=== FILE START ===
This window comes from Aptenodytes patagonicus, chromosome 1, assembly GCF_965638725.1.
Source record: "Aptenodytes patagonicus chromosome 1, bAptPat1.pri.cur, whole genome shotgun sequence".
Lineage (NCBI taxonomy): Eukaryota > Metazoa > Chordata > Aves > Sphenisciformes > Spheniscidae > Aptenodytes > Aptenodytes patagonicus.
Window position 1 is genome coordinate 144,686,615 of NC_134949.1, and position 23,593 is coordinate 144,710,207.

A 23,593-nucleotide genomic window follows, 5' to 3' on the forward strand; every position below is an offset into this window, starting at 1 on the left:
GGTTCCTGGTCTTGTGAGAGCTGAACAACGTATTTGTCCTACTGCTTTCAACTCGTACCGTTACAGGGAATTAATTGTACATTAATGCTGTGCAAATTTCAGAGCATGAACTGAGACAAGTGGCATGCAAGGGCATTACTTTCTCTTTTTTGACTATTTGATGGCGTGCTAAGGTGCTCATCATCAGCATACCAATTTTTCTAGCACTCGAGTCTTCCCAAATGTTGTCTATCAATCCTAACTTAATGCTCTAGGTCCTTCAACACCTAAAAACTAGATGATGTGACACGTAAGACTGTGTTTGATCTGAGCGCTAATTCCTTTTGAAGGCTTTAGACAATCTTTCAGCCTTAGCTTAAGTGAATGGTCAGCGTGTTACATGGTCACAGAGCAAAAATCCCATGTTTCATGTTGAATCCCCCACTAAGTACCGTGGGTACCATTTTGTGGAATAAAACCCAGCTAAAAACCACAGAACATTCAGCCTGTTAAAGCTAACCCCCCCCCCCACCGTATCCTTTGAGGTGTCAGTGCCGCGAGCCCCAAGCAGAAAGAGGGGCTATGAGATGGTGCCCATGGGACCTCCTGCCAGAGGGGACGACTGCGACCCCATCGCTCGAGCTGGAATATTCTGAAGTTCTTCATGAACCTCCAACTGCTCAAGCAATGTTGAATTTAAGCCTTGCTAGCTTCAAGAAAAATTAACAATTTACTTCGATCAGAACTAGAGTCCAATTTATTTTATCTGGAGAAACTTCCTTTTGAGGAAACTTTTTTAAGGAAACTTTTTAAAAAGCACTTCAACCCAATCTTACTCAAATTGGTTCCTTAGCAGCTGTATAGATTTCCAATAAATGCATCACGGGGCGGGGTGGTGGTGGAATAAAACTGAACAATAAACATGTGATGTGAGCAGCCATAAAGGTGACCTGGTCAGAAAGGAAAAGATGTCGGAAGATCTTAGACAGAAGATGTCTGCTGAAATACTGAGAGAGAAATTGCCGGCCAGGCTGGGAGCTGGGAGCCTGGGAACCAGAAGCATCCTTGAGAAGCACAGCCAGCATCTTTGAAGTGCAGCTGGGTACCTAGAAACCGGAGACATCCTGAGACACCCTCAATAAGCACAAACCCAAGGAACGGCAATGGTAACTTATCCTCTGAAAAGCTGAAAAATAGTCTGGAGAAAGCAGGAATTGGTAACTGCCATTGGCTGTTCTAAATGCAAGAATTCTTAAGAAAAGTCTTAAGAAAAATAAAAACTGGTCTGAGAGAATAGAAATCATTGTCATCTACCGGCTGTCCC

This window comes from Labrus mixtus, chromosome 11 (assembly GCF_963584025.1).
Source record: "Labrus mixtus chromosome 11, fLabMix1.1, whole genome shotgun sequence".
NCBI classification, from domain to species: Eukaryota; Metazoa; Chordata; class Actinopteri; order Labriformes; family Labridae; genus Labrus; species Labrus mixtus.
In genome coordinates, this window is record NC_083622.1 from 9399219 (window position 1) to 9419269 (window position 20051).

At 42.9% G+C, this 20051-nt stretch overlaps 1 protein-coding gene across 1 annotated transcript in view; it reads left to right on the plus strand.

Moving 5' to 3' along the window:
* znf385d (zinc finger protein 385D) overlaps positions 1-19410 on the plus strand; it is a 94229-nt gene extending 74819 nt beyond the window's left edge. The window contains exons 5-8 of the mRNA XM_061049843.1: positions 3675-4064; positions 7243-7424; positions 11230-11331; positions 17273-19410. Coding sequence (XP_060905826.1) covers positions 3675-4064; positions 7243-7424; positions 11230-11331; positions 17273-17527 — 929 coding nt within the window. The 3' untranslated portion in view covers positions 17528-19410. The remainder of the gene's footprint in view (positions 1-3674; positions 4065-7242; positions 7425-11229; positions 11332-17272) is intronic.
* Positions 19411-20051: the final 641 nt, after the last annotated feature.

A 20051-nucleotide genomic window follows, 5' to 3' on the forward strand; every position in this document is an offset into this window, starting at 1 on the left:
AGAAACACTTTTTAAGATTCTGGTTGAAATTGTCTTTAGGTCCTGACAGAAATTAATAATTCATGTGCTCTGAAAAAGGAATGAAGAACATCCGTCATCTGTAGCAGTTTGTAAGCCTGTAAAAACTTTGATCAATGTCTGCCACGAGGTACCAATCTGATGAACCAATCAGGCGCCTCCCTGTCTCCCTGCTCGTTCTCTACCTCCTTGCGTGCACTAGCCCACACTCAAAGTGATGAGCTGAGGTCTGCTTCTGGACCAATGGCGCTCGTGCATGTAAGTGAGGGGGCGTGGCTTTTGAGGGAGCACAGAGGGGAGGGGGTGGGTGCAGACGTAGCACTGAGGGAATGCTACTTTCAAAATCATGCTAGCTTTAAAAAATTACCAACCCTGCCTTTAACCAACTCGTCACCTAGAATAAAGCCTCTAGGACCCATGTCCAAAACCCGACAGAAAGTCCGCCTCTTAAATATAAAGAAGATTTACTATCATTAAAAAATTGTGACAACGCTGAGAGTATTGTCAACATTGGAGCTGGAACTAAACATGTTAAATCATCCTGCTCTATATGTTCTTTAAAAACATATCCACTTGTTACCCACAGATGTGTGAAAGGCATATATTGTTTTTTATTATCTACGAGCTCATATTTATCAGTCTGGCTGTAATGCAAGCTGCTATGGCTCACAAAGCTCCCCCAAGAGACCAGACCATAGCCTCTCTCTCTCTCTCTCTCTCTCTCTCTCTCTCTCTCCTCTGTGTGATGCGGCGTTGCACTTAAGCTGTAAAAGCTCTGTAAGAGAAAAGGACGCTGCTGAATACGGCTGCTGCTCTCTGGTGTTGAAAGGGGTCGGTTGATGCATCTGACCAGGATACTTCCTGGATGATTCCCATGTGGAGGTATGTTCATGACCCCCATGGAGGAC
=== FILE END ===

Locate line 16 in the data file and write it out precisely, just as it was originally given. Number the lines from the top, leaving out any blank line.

AGAAACACTTTTTAAGATTCTGGTTGAAATTGTCTTTAGGTCCTGACAGAAATTAATAATTCATGTGCTCTGAAAAAGGAATGAAGAACATCCGTCATCTGTAGCAGTTTGTAAGCCTGTAAAAACTTTGATCAATGTCTGCCACGAGGTACCAATCTGATGAACCAATCAGGCGCCTCCCTGTCTCCCTGCTCGTTCTCTACCTCCTTGCGTGCACTAGCCCACACTCAAAGTGATGAGCTGAGGTCTGCTTCTGGACCAATGGCGCTCGTGCATGTAAGTGAGGGGGCGTGGCTTTTGAGGGAGCACAGAGGGGAGGGGGTGGGTGCAGACGTAGCACTGAGGGAATGCTACTTTCAAAATCATGCTAGCTTTAAAAAATTACCAACCCTGCCTTTAACCAACTCGTCACCTAGAATAAAGCCTCTAGGACCCATGTCCAAAACCCGACAGAAAGTCCGCCTCTTAAATATAAAGAAGATTTACTATCATTAAAAAATTGTGACAACGCTGAGAGTATTGTCAACATTGGAGCTGGAACTAAACATGTTAAATCATCCTGCTCTATATGTTCTTTAAAAACATATCCACTTGTTACCCACAGATGTGTGAAAGGCATATATTGTTTTTTATTATCTACGAGCTCATATTTATCAGTCTGGCTGTAATGCAAGCTGCTATGGCTCACAAAGCTCCCCCAAGAGACCAGACCATAGCCTCTCTCTCTCTCTCTCTCTCTCTCTCTCTCTCTCTCCTCTGTGTGATGCGGCGTTGCACTTAAGCTGTAAAAGCTCTGTAAGAGAAAAGGACGCTGCTGAATACGGCTGCTGCTCTCTGGTGTTGAAAGGGGTCGGTTGATGCATCTGACCAGGATACTTCCTGGATGATTCCCATGTGGAGGTATGTTCATGACCCCCATGGAGGAC